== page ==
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Green Mansions: A Romance of the Tropical Forest

Chapter I
Now that we are cool, he said, and regret that we hurt each other, I am not sorry
that it happened. I deserved your reproach: a hundred times I have wished to tell
you the whole story of my travels and adventures among the savages, and one
of the reasons which prevented me was the fear that it would have an
unfortunate effect on our friendship. That was precious, and I desired above
everything to keep it. But I must think no more about that now. I must think only
of how I am to tell you my story. I will begin at a time when I was twenty-three. It
was early in life to be in the thick of politics, and in trouble to the extent of having
to fly my country to save my liberty, perhaps my life.
Every nation, someone remarks, has the government it deserves, and Venezuela
certainly has the one it deserves and that suits it best. We call it a republic, not
only because it is not one, but also because a thing must have a name; and to
have a good name, or a fine name, is very convenient--especially when you want
to borrow money. If the Venezuelans, thinly distributed over an area of half a
million square miles, mostly illiterate peasants, half-breeds, and indigenes, were
educated, intelligent men, zealous only for the public weal, it would be possible
for them to have a real republic. They have instead a government by cliques,
tempered by revolution; and a very good government it is, in harmony with the
physical conditions of the country and the national temperament. Now, it
happens that the educated men, representing your higher classes, are so few
that there are not many persons unconnected by ties of blood or marriage with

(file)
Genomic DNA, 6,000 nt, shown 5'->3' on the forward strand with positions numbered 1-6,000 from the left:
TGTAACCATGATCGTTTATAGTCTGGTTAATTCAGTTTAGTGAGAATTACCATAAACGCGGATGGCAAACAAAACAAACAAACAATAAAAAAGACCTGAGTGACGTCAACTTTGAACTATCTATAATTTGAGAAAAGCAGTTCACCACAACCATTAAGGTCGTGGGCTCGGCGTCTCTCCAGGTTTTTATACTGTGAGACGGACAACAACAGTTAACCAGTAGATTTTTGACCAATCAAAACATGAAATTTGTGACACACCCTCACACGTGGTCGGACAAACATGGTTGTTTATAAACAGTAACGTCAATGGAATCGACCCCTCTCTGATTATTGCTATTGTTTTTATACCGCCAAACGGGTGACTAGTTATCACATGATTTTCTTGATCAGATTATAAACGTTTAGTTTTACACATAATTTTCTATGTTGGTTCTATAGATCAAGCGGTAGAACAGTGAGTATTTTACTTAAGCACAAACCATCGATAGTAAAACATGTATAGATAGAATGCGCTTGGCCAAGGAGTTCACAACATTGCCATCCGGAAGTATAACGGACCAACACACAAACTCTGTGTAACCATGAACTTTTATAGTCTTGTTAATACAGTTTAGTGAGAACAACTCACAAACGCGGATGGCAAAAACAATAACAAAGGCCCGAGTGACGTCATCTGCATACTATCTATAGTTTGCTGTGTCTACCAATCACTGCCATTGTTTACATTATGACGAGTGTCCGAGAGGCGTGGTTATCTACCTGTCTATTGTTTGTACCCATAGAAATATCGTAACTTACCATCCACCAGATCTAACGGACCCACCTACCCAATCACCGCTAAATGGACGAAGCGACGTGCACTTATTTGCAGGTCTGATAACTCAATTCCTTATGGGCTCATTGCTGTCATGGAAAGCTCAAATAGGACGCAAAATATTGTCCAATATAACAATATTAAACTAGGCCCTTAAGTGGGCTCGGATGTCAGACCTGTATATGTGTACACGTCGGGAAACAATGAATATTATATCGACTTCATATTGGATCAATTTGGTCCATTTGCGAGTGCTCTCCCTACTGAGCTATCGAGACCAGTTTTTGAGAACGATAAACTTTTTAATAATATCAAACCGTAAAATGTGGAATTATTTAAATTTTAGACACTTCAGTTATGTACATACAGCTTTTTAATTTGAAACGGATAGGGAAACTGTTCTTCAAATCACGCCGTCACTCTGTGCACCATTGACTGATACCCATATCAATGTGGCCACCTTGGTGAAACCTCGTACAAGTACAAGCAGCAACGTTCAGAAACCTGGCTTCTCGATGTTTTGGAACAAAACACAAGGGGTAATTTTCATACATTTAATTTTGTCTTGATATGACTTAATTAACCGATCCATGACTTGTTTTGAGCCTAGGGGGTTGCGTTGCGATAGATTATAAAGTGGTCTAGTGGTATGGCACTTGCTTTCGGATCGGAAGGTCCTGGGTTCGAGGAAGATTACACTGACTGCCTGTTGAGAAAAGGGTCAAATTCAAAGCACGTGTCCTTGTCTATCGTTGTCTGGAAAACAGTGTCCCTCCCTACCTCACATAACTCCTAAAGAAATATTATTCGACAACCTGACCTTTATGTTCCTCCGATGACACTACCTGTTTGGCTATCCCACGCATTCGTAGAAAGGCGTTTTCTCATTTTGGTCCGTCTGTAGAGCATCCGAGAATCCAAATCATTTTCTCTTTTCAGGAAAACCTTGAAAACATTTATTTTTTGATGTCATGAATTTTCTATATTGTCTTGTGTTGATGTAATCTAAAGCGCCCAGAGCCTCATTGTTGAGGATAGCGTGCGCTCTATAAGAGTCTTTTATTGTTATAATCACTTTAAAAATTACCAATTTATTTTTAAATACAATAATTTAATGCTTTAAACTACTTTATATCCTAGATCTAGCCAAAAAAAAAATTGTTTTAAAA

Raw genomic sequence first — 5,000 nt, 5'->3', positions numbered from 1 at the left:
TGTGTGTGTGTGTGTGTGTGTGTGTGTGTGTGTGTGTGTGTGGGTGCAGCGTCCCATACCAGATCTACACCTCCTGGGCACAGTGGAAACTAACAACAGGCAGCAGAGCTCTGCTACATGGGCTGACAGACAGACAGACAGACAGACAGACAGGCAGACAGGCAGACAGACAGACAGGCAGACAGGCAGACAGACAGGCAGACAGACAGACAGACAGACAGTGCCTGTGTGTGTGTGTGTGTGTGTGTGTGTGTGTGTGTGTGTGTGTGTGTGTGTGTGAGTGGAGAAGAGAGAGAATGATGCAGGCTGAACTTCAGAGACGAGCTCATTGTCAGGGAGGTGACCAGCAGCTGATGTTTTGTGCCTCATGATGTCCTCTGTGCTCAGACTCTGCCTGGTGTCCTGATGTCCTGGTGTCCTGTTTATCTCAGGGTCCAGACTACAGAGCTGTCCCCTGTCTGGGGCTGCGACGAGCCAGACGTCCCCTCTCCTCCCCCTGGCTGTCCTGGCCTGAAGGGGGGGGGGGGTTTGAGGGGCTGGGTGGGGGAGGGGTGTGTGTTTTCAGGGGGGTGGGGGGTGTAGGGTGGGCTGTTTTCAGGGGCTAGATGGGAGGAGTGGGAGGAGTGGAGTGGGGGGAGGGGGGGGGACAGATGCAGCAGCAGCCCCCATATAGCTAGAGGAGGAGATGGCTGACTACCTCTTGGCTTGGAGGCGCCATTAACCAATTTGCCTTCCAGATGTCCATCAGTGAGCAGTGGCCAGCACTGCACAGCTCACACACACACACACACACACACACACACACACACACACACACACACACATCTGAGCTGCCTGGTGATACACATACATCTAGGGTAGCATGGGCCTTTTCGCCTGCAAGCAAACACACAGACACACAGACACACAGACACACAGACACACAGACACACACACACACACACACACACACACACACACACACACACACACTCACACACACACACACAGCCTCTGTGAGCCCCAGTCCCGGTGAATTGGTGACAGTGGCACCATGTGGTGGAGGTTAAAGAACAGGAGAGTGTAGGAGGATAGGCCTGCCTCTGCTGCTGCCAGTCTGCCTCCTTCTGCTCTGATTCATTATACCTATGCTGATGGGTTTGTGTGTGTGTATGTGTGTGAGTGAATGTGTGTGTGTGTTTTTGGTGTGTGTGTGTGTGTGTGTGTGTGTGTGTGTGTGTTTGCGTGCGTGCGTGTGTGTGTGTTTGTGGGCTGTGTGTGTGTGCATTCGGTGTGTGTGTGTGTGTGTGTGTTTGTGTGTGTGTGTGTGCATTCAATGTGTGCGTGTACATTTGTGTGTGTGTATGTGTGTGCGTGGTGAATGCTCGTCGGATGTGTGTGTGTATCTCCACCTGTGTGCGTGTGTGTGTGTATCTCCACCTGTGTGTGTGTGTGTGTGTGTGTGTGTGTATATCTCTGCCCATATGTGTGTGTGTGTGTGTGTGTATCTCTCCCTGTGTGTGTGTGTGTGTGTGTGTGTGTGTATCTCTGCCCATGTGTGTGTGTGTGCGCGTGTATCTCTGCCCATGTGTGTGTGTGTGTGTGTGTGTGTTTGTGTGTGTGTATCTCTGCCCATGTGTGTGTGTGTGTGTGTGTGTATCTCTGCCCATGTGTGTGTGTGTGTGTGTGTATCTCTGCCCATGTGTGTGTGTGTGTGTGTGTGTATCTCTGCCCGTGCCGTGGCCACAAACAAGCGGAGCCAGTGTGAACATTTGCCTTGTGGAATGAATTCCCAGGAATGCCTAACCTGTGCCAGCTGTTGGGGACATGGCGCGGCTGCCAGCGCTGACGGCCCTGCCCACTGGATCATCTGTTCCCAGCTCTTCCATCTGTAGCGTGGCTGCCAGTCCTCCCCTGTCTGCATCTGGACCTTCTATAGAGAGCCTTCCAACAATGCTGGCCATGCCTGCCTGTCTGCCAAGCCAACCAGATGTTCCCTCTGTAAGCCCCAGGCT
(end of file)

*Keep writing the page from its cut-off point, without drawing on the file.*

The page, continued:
prominent members of the political groups to which they belong. By this you will
see how easy and almost inevitable it is that we should become accustomed to
look on conspiracy and revolt against the regnant party--the men of another
clique--as only in the natural order of things. In the event of failure such
outbreaks are punished, but they are not regarded as immoral. On the contrary,
men of the highest intelligence and virtue among us are seen taking a leading
part in these adventures. Whether such a condition of things is intrinsically wrong
or not, or would be wrong in some circumstances and is not wrong, because
inevitable, in others, I cannot pretend to decide; and all this tiresome profusion is
only to enable you to understand how I--a young man of unblemished character,
not a soldier by profession, not ambitious of political distinction, wealthy for that
country, popular in society, a lover of social pleasures, of books, of nature
actuated, as I believed, by the highest motives, allowed myself to be drawn very
readily by friends and relations into a conspiracy to overthrow the government of
the moment, with the object of replacing it by more worthy men ourselves, to wit.
Our adventure failed because the authorities got wind of the affair and matters
were precipitated. Our leaders at the moment happened to be scattered over the
country--some were abroad; and a few hotheaded men of the party, who were in
Caracas just then and probably feared arrest, struck a rash blow: the President
was attacked in the street and wounded. But the attackers were seized, and
some of them shot on the following day. When the news reached me I was at a
distance from the capital, staying with a friend on an estate he owned on the
 
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